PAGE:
T. guyanensis Voigt.
This species furnishes a portion of the cacao of the West Indies and South America.

T. speciosa Willd.
In the West Indies, this species replaces cacao and its seeds enter into commerce.

Theophrasta jussieui Lindl. Myrsineae (Theophrastaceae).
South America and Santo Domingo.
The fruit is succulent, and bread is made from the seeds.

Thladiantha dubia Naud. Cucurbitaceae.
The fruit is oblong, very succulent and is eaten by the natives of the Himalayas.

Thiaspi arvense Linn. Cruciferae. PENNY CRESS.
Europe and northern Asia.
This plant is classed as an edible cress by Loudon. It is a cultivated vegetable.

Thrinax argentea Lodd. Palmae. BROOM PALM. SILVER THATCH.
A palm of the West Indies and Panama.
The undeveloped leaves, or cabbage, form an excellent vegetable.

Thuja gigantea (plicata) Nutt. Coniferae (Cupressaceae).
Western North America.
Nuttall says the cambium is used as food by the Indians of Oregon.

North America and Siberia.
Thoreau, In the Maine Woods, says, "This night we had a dish of arbor-vitae, or cedar tea, which the lumberman sometimes uses when other herbs fail." He did not find it very palatable.

Thymus capitatus Hoffmgg. & Link. Labiatae. HEADED SAVORY.
The Levant; introduced into Britain in 1596.
This plant is used as savory for seasoning. This species is omitted from our most modem books on gardening, although recorded in American gardens as late as 1863. It is mentioned as under culture in many of the early works on botany and gardening.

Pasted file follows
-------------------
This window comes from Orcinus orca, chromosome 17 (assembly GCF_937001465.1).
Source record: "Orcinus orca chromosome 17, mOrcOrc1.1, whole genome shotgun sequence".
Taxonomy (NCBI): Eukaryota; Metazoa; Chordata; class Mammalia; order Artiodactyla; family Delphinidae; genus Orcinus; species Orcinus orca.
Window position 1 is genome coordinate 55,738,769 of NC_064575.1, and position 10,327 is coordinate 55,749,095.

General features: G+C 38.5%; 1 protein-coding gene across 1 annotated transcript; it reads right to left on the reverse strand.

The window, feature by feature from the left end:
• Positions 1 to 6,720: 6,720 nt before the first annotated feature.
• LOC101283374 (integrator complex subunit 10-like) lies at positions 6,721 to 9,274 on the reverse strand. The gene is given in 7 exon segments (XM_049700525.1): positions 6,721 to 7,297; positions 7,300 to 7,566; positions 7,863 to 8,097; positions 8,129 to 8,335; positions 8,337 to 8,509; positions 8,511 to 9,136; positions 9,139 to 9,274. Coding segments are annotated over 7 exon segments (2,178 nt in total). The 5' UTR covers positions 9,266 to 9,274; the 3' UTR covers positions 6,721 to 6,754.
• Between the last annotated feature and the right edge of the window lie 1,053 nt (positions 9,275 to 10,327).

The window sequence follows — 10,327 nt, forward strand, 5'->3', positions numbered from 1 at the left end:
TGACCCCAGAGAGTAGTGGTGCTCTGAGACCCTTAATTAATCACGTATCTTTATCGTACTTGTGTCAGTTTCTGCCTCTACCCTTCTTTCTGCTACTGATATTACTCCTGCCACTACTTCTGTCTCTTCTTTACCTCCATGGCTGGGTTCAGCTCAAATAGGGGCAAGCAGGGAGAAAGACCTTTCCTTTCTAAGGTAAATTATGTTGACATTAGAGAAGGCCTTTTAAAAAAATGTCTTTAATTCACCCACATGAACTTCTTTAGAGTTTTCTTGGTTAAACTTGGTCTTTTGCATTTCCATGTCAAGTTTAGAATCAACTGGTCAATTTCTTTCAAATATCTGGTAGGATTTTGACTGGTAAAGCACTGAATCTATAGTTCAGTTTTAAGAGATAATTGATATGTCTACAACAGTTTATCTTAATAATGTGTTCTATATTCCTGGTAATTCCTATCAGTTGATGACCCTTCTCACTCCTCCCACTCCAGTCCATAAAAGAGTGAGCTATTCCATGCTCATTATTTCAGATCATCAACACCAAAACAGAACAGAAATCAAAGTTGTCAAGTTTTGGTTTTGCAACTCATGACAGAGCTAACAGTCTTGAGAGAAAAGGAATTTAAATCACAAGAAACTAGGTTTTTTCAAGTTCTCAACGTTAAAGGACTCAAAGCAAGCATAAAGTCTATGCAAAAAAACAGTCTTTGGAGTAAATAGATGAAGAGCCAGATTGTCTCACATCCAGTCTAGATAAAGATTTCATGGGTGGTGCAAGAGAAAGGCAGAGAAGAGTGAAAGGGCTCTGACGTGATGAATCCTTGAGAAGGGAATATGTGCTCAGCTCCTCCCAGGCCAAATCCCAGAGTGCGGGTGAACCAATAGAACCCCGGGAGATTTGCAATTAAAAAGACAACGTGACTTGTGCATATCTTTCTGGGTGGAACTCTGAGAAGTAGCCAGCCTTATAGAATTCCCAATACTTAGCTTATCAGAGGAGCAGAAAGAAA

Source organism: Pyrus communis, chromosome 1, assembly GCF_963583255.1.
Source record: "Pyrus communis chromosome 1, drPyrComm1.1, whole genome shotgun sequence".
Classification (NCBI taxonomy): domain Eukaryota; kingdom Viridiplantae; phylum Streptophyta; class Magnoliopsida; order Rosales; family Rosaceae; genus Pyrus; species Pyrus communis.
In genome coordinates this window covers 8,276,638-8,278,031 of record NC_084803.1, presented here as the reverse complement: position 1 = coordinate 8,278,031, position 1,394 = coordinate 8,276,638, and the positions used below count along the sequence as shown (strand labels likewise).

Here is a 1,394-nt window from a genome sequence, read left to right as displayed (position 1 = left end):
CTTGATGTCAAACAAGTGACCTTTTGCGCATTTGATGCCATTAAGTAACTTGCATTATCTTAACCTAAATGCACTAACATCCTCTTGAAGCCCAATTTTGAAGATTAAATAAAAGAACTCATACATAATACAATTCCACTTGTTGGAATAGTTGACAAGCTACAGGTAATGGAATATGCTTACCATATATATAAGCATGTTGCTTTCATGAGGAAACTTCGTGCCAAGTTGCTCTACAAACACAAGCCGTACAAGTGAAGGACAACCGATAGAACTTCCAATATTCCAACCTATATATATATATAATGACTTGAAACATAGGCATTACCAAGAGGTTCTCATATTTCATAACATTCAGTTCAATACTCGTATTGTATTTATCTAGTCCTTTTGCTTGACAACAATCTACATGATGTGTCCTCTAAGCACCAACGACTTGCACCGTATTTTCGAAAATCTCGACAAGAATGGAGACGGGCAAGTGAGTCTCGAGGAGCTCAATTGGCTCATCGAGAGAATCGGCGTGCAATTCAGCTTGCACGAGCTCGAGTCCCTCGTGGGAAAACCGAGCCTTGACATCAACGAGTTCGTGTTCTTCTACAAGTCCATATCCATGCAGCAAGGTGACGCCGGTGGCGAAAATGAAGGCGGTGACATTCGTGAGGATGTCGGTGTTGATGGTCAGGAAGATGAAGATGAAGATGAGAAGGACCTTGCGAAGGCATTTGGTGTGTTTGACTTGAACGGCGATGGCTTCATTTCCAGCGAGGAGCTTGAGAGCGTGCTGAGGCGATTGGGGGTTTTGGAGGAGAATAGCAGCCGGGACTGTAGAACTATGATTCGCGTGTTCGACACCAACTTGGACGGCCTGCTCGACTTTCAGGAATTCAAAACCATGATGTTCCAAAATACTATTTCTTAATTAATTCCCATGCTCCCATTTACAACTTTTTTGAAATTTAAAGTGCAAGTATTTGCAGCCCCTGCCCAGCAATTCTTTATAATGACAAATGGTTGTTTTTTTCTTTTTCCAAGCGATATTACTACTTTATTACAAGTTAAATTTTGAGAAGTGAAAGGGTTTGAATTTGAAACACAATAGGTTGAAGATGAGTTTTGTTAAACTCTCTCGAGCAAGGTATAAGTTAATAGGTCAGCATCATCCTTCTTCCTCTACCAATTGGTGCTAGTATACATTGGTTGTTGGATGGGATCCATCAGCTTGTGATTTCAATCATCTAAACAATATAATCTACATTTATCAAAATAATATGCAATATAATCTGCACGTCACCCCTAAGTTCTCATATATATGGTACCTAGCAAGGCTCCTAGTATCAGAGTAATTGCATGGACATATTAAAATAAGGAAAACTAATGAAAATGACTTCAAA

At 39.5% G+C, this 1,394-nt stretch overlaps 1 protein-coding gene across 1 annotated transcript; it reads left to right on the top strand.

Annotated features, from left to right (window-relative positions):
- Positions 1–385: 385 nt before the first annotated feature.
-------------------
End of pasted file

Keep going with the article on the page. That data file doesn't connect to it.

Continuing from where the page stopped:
T. serpyllum Linn. LEMON THYME. WILD THYME.
Europe and sparingly naturalized in some localities in northeastern America. In 1726, Townsend speaks of it in English gardens but not as a potherb. It is placed among American potherbs by McMahon, 1806. At the present time, lemon thyme is occasionally used for seasoning in England. In Iceland, it is used to give an agreeable flavor to sour milk. The odor of the leaves is quite agreeable, and they are thought to be a desirable seasoning for veal. Don says the flavor of the leaves is milder and more grateful than those of T. vulgaris.

T. vulgaris Linn. THYME.
Southern countries of Europe but long cultivated in more northern countries. In English culture, thyme is recorded about 1548 and is mentioned by Gerarde, 1597, and succeeding authors. It succeeds as an annual even in Iceland and is recorded as grown in the tropical gardens of the Mauritius. Three varieties are known: the narrow-leaved, Thymus vulgaris, tenuiore folio of Bauhin, 1596; the broad-leaved, Thymus vulgaris, latiore folio of Bahuin, 1596; and the variegated, Thymus varie goto folio of Tournefort and also mentioned by Bauhin, 1623. Thyme was known in American gardens in 1806 or earlier. The broad-leaved kind is the one now principally grown in the herb garden for use in seasonings.